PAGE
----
Optical components

Tunable Lasers: Poised for Takeoff?

"Tunable" lasers, which can dynamically adjust among several different wavelengths of light (see Tunable Lasers), will emerge in force over the next couple of years, according to "Stay Tuned for Tunable Lasers," a report from The Yankee Group.

Tunable Lasers: 2001 - 2005 Tunables will comprise roughly 26 percent of the $8.8 billion laser market by 2005, showing an estimated compound annual growth rate of 161 percent from now until then. The current laser market is growing at roughly 12 percent annually and will continue to do so for the next several years, according to Jay Patel, Yankee Group senior analyst and the report's author.

The chief driver for the tunable laser market, Patel says, is telecommunications carriers' need for bandwidth control. Using tunable lasers, telecom equipment manufacturers can build systems that dynamically shift bandwidth increments and wavelengths used on an optical network. This enables carriers to support a range of subscriber bandwidth requirements, allowing them to make the most of the networks they already have in place, instead of having to add bandwidth and complexity to meet different customer needs.

Tunable lasers also eliminate costly manual adjustments to the network by allowing traffic to be rerouted to different wavelengths via software commands.

This market is just emerging and will account for roughly $50 million in worldwide product revenues this year, Patel says. Examples of current deployments can be seen in recently announced products from Atoga Systems and Nortel Networks Corp. (NYSE/Toronto: NT) (see Nortel Demos Tunable Laser, Bandwidth9 Scores a Coup, and Atoga Using Agility Laser).

Patel believes that tunable lasers will slowly replace those that emit fixed wavelengths. As this occurs, in the year 2002, optical switches, optical add/drop muxes, and other types of gear will start to sport dynamic provisioning.

The tunable gear is also expected to increase in speed. By 2003, they'll be capable of switching light in nanoseconds, instead of milliseconds as they do now. The faster tunable lasers will thus be usable in packet switching applications.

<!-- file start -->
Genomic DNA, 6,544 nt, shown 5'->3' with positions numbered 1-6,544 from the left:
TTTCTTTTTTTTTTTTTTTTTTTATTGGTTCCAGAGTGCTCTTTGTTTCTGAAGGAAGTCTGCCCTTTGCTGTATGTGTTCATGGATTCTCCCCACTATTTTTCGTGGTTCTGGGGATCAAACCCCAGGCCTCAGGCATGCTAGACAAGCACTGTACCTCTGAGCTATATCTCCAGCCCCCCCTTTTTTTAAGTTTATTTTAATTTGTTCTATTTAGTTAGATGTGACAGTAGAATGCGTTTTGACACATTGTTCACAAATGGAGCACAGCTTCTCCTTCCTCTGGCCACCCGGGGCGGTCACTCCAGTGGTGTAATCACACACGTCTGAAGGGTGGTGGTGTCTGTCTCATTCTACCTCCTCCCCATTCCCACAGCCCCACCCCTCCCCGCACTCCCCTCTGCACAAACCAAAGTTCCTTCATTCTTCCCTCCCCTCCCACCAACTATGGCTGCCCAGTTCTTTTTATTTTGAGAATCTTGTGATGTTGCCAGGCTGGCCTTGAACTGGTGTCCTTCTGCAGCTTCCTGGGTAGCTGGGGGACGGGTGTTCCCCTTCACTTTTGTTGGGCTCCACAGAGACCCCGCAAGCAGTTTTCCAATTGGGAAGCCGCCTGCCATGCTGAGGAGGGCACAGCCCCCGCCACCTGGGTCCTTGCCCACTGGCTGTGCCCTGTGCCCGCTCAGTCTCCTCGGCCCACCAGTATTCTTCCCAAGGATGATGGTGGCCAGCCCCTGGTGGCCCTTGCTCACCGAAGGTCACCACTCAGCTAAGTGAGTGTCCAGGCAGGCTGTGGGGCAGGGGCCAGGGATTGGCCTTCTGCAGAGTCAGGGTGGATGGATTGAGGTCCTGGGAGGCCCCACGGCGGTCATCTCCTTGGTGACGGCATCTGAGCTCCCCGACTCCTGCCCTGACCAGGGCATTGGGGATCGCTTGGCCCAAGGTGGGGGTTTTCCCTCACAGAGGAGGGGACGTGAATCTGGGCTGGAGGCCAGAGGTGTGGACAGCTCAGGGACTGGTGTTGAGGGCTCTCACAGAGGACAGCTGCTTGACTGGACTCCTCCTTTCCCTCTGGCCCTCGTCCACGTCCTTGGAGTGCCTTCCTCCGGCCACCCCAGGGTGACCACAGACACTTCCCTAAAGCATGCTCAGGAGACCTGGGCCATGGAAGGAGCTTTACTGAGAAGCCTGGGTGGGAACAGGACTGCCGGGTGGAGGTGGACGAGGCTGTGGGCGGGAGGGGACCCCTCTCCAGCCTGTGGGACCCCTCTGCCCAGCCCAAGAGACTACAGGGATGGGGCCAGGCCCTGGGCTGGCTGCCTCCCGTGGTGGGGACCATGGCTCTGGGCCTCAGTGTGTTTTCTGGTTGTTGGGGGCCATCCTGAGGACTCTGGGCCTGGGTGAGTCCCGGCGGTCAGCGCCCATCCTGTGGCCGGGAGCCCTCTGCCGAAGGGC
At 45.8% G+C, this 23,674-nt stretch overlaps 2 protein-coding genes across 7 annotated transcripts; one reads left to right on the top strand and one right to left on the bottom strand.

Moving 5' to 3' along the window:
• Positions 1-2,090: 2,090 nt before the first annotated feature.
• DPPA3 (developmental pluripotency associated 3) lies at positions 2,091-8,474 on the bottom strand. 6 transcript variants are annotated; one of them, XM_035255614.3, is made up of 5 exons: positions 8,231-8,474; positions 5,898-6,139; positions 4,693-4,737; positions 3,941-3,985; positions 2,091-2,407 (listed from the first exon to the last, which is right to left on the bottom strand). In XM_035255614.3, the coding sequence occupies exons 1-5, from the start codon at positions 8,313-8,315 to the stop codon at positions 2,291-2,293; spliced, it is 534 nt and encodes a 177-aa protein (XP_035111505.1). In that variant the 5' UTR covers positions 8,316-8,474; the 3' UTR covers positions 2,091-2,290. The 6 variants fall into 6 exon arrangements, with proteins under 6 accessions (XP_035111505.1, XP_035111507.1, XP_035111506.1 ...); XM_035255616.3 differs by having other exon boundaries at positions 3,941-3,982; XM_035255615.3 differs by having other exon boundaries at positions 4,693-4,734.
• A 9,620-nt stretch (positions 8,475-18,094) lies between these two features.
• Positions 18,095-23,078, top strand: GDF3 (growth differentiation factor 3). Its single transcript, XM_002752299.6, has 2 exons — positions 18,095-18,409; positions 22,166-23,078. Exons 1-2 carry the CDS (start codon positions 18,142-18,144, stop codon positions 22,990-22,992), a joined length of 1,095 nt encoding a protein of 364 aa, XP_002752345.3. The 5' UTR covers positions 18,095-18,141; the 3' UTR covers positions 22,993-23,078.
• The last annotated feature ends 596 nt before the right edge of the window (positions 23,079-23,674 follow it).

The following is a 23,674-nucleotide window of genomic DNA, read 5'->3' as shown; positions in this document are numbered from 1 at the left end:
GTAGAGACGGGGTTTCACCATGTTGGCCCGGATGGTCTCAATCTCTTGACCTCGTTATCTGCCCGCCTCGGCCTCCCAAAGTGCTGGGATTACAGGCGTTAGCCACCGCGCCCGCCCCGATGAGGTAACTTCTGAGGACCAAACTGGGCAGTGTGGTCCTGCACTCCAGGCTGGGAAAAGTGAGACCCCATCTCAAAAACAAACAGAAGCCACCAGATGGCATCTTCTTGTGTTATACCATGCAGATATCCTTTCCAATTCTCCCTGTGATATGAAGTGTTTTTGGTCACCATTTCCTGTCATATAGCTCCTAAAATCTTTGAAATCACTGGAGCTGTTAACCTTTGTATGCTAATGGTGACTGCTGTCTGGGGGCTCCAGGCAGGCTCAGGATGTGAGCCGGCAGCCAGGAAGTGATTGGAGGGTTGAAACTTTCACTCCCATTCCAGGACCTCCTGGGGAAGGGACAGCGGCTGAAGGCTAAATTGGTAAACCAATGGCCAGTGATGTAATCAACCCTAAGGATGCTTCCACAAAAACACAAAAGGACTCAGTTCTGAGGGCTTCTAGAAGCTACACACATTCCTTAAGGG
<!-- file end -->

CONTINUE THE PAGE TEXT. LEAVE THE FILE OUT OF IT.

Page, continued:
Clearly, this timetable is still an estimate, and everything depends on products being available in volume. That day has been postponed many times in the last few years. This time, say tunable laser vendors, it's for real.

- Mary Jander, Senior Editor, Light Reading
lightmaster 12/4/2012 | 8:07:41 PM
re: Tunable Lasers: Poised for Takeoff? Tunable lasers were the darling of both OFC and NFOEC 3 years ago based on the same promises. They've been "poised for takeoff" ever since.

I'm a big fan of the CONCEPT of tunable lasers and I do believe that they will take over the world some day. It's just the reality of the next three years that get in the way. When I see the BIG equipment providers (ones who are shipping large volumes of products, not startups with vaporware) announcing products with tunable lasers, then I'll believe that the transition has begun.

Also, talking about the market in 2005 is about as useful as talking about the market in 3005 because we have just as much visibility.
Jey 12/4/2012 | 8:07:34 PM
re: Tunable Lasers: Poised for Takeoff? I agree. A few years ago, Altitun (now ADC), Agility and Bandwith9 had promised their tunable laser PRODUCTS were "available next year". They still keep their promises. Don't know how many "next year" they need more? Atoga announced to use Agility laser, how many tunable lasers Atoga has got -- 20 pcs or 40pcs? What price?
lightmaster 12/4/2012 | 8:07:33 PM
re: Tunable Lasers: Poised for Takeoff? Jey,

Atoga is just one of a long line of startups whose product differentiation was to be the use of tunable lasers.

Meanwhile, I keep asking myself how all of these startups using "off the shelf" tunable lasers can be so much smarter than Ciena, and ONI?

The fact is that "availability" in the optical components world seems to have an entirely different meaning than in electronics.

So, next week at NFOEC I will make my twice a year rounds though the tunable laser vendors and hear the pitch on how each is "available now". Then, I'll ask when I can get my hands on 1000 of them and how much they cost and watch them squirm.

"Well, we can get you 5 of them some time next quarter. And the price has come down. Instead of an arm and a leg, we only want an arm now. We expect it to be down to one hand in the next 2 years."

Jey 12/4/2012 | 8:07:32 PM
re: Tunable Lasers: Poised for Takeoff? Please tell us the results of your investigation at NFOEC. Thanks.
coherence 12/4/2012 | 8:07:12 PM
re: Tunable Lasers: Poised for Takeoff? Please comment after the show again.I agree with you on the slow ramp up of tunable laser business. But it appears much closer to real now.
My understanding of tunable laser impact is that it will need new thinking and management algorithm to really unitize the benefits of tunability. So if it comes, the big guys may not be able to response quick enough to catch the wave. We'll see it "next year".
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